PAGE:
Long-term telerehabilitation and unsupervised home exercise training can reduce hospitalizations and emergency department (ED) presentations among patients with chronic obstructive pulmonary disease (COPD), according to study findings published in the American Journal of Respiratory and Critical Care Medicine.
Although pulmonary rehabilitation (PR) has proven effective for patients with COPD, the majority of patients with COPD do not benefit from PR due to low rates of referral, attendance, and completion. The iTrain study, an international randomized controlled trial, addressed unmet rehabilitation needs in COPD by assessing 2 alternative interventions: long-term telerehabilitation and unsupervised home exercise training.
Conducted in Norway, Australia, and Denmark, the iTrain study included 120 participants aged 40 to 80 years with COPD who were randomly assigned 1:1 to telerehabilitation, unsupervised training, or a control group receiving standard care.
The primary outcome was the combined number of hospitalizations and ED presentations during the 2-year trial period.
Participants in the 2 intervention groups had a supervised in-person training session on the treadmill with an experienced physiotherapist. Those in the telerehabilitation group were offered exercise training at home, telemonitoring, and self-management. Individuals in the unsupervised training group used a treadmill only for unsupervised exercise at home and received an exercise booklet, a paper exercise diary to record their training sessions, and an individualized training program. Participants in the control group received standard care.
The 3 groups studied had 40 participants each. The telerehabilitation group, which was 57.5% male, had a mean (SD) age of 64.9 (7.1) years; the unsupervised training group, which was 50% male, had a mean age of 64.0 (7.7) years; and the control group, which was 57.5% male, had a mean age of 63.5 (8.0 years).
In assessing the combined number of hospitalizations and ED presentations, investigators found lower incidence rates in the intervention groups, with a total of 84 events in 71.05 person years (1.18 events per person-year; 95% CI, 0.94-1.46; P = .0007) in the telerehabilitation group; 88 events in 76.93 person-years (1.14 events per person-year; 95% CI, 0.92-1.41; P = .0002) in the unsupervised training group; and 140 events per 74.59 person years (1.88 events per person-year; 95% CI, 1.58-2.21) in the control group.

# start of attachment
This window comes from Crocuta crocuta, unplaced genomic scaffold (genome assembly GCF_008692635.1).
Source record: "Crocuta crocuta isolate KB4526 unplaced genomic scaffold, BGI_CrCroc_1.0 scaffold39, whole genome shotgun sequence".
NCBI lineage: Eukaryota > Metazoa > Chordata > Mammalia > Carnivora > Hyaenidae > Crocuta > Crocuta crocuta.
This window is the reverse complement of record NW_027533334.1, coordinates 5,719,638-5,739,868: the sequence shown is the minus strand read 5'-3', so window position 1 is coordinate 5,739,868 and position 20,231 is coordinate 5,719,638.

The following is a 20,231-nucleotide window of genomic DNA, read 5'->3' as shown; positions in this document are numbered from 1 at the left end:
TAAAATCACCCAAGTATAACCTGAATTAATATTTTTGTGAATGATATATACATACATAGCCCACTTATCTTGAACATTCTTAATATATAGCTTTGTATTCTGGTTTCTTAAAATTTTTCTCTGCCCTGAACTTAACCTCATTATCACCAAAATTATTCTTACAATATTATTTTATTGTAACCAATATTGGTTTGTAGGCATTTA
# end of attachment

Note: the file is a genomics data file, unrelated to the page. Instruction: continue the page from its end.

The delivery of long-term telerehabilitation or unsupervised exercise training at home has the potential to broaden the availability of pulmonary rehabilitation programs and maintenance strategies, especially to those living in remote areas and with no access to center-based exercise programs.
Notably, the addition of smoking status and long-term oxygen therapy as covariates in the analysis did not affect the findings.
At 6 months, the telerehabilitation group had statistically significant changes in COPD Assessment Test (CAT) score (P =.037) and modified Medical Research Council (mMRC) scale (P =.037) compared with the control group. However, improvements in health status and dyspnea were not sustained after 2 years.
The unsupervised training group also had an improved CAT score (P =.002) and mMRC scale score (P =.027) at 6 months vs the control group. Dyspnea levels continued for 2 years, and the improvement in health status was maintained for 1 year.
No differences were observed among the groups regarding self-efficacy, anxiety, and depression. The mortality rate was 7.5% in the telerehabilitation group, 10% in the unsupervised training group, and 5% in the control group.
The researchers noted that rehabilitation interventions may have a greater effect in recently hospitalized patients, which could have affected the outcomes. In addition, the study was not powered for the secondary outcomes, and it was not possible to compare the benefits of the interventions with traditional center-based pulmonary rehabilitation or maintenance programs.
“The delivery of long-term telerehabilitation or unsupervised exercise training at home has the potential to broaden the availability of pulmonary rehabilitation programs and maintenance strategies, especially to those living in remote areas and with no access to center-based exercise programs,” concluded the study authors.
“Future research should focus on adapting PR and maintenance programs to the individual needs of the participants in order to maximize the benefits while making good use of healthcare resources,” they added.